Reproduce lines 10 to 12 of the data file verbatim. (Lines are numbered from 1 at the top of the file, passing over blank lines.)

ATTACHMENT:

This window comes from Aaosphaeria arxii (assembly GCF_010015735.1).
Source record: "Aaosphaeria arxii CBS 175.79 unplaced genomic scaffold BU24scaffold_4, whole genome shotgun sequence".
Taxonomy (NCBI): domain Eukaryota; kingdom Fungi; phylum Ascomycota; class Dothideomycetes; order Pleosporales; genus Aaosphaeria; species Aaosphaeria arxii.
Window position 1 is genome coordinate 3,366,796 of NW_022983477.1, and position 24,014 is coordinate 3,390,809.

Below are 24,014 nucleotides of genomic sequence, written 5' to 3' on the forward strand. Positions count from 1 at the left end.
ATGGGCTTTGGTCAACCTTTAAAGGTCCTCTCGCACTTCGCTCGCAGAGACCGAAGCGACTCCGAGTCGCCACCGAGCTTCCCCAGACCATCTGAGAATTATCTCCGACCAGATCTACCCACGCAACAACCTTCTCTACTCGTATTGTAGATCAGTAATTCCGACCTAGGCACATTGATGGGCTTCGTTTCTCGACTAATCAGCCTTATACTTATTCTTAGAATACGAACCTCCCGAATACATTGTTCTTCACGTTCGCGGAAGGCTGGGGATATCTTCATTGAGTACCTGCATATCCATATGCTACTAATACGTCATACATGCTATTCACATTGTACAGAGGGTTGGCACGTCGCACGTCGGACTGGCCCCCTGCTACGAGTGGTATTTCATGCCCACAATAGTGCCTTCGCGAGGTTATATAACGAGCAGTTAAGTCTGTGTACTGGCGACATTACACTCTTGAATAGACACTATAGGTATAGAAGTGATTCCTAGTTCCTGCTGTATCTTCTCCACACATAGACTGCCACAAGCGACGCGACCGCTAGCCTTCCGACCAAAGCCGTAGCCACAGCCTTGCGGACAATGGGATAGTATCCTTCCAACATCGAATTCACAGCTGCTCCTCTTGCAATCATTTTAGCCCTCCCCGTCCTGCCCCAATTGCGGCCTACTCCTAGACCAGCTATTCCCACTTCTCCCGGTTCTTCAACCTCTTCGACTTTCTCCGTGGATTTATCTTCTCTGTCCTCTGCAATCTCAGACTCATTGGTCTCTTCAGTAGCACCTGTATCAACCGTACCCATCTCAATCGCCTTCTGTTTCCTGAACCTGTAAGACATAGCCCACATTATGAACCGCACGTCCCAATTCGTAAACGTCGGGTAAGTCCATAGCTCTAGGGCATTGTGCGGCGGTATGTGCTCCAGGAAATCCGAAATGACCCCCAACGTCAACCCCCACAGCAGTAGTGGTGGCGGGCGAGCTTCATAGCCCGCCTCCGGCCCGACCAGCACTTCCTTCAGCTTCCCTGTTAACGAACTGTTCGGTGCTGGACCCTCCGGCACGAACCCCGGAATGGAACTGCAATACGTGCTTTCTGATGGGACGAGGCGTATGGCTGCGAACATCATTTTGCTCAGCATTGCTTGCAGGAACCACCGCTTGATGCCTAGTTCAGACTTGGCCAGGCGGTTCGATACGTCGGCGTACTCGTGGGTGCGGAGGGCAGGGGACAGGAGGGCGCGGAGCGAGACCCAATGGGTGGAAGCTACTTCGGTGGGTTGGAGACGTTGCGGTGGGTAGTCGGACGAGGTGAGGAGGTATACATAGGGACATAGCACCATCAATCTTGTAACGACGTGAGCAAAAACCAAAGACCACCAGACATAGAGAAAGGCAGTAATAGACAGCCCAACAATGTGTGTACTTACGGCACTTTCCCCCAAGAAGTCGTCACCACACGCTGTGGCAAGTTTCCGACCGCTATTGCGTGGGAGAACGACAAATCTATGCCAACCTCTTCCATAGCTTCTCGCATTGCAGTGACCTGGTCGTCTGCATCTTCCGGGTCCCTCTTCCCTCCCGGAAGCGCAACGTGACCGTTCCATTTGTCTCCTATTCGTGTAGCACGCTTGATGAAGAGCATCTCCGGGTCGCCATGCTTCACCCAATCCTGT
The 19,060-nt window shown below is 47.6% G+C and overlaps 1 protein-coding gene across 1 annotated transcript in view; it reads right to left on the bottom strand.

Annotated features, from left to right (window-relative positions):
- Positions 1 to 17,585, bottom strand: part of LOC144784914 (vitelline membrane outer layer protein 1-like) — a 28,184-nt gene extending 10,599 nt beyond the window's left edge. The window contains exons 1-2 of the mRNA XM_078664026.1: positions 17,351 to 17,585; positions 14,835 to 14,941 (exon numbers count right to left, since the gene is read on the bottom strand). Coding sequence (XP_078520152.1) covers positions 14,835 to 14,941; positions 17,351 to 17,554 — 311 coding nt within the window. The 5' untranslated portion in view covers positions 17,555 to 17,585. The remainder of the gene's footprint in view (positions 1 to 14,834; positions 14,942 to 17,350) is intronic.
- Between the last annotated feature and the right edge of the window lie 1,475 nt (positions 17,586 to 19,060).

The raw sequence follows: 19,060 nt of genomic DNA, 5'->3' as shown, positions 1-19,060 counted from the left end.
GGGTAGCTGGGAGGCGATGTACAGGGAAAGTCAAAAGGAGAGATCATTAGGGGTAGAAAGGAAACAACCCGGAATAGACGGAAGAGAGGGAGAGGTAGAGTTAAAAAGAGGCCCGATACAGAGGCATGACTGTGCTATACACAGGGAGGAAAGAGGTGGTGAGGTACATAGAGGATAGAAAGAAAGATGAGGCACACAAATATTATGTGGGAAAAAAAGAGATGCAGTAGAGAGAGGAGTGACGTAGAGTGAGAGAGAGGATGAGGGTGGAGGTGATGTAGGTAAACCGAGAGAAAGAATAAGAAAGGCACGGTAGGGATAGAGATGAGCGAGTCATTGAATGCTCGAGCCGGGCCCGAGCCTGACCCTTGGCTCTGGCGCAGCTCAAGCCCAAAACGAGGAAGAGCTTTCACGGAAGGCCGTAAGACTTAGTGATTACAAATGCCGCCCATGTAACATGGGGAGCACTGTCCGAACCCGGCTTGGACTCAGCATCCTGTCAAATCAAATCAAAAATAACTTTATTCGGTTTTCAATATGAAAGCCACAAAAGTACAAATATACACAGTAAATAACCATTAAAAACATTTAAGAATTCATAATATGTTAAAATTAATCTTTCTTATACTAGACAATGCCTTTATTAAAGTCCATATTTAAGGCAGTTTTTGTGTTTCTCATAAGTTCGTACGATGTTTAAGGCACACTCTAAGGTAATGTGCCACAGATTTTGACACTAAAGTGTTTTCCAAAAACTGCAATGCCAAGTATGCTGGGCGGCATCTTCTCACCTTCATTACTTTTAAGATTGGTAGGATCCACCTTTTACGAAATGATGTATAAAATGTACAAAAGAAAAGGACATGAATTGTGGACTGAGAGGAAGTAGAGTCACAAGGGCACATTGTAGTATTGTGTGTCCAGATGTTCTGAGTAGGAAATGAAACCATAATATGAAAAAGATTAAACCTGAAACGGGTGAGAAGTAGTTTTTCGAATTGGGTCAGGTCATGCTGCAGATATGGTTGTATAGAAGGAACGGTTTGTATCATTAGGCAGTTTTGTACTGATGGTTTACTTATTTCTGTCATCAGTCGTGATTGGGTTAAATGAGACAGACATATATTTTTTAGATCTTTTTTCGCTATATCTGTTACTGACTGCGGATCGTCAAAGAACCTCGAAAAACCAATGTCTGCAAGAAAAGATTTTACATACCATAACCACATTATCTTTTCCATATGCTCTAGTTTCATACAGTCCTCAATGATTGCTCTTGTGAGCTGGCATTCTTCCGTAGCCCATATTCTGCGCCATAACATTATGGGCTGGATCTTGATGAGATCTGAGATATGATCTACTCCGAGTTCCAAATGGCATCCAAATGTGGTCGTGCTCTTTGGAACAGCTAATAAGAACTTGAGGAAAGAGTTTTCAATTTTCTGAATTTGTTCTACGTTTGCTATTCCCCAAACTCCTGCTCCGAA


- Between the last annotated feature and the right edge of the window lie 1,475 nt (positions 17,586 to 19,060).

The raw sequence follows: 19,060 nt of genomic DNA, 5'->3' as shown, positions 1-19,060 counted from the left end.
GGGTAGCTGGGAGGCGATGTACAGGGAAAGTCAAAAGGAGAGATCATTAGGGGTAGAAAGGAAACAACCCGGAATAGACGGAAGAGAGGGAGAGGTAGAGTTAAAAAGAGGCCCGATACAGAGGCATGACTGTGCTATACACAGGGAGGAAAGAGGTGGTGAGGTACATAGAGGATAGAAAGAAAGATGAGGCACACAAATATTATGTGGGAAAAAAAGAGATGCAGTAGAGAGAGGAGTGACGTAGAGTGAGAGAGAGGATGAGGGTGGAGGTGATGTAGGTAAACCGAGAGAAAGAATAAGAAAGGCACGGTAGGGATAGAGATGAGCGAGTCATTGAATGCTCGAGCCGGGCCCGAGCCTGACCCTTGGCTCTGGCGCAGCTCAAGCCCAAAACGAGGAAGAGCTTTCACGGAAGGCCGTAAGACTTAGTGATTACAAATGCCGCCCATGTAACATGGGGAGCACTGTCCGAACCCGGCTTGGACTCAGCATCCTGTCAAATCAAATCAAAAATAACTTTATTCGGTTTTCAATATGAAAGCCACAAAAGTACAAATATACACAGTAAATAACCATTAAAAACATTTAAGAATTCATAATATGTTAAAATTAATCTTTCTTATACTAGACAATGCCTTTATTAAAGTCCATATTTAAGGCAGTTTTTGTGTTTCTCATAAGTTCGTACGATGTTTAAGGCACACTCTAAGGTAATGTGCCACAGATTTTGACACTAAAGTGTTTTCCAAAAACTGCAATGCCAAGTATGCTGGGCGGCATCTTCTCACCTTCATTACTTTTAAGATTGGTAGGATCCACCTTTTACGAAATGATGTATAAAATGTACAAAAGAAAAGGACATGAATTGTGGACTGAGAGGAAGTAGAGTCACAAGGGCACATTGTAGTATTGTGTGTCCAGATGTTCTGAGTAGGAAATGAAACCATAATATGAAAAAGATTAAACCTGAAACGGGTGAGAAGTAGTTTTTCGAATTGGGTCAGGTCATGCTGCAGATATGGTTGTATAGAAGGAACGGTTTGTATCATTAGGCAGTTTTGTACTGATGGTTTACTTATTTCTGTCATCAGTCGTGATTGGGTTAAATGAGACAGACATATATTTTTTAGATCTTTTTTCGCTATATCTGTTACTGACTGCGGATCGTCAAAGAACCTCGAAAAACCAATGTCTGCAAGAAAAGATTTTACATACCATAACCACATTATCTTTTCCATATGCTCTAGTTTCATACAGTCCTCAATGATTGCTCTTGTGAGCTGGCATTCTTCCGTAGCCCATATTCTGCGCCATAACATTATGGGCTGGATCTTGATGAGATCTGAGATATGATCTACTCCGAGTTCCAAATGGCATCCAAATGTGGTCGTGCTCTTTGGAACAGCTAATAAGAACTTGAGGAAAGAGTTTTCAATTTTCTGAATTTGTTCTACGTTTGCTATTCCCCAAACTCCTGCTCCGAA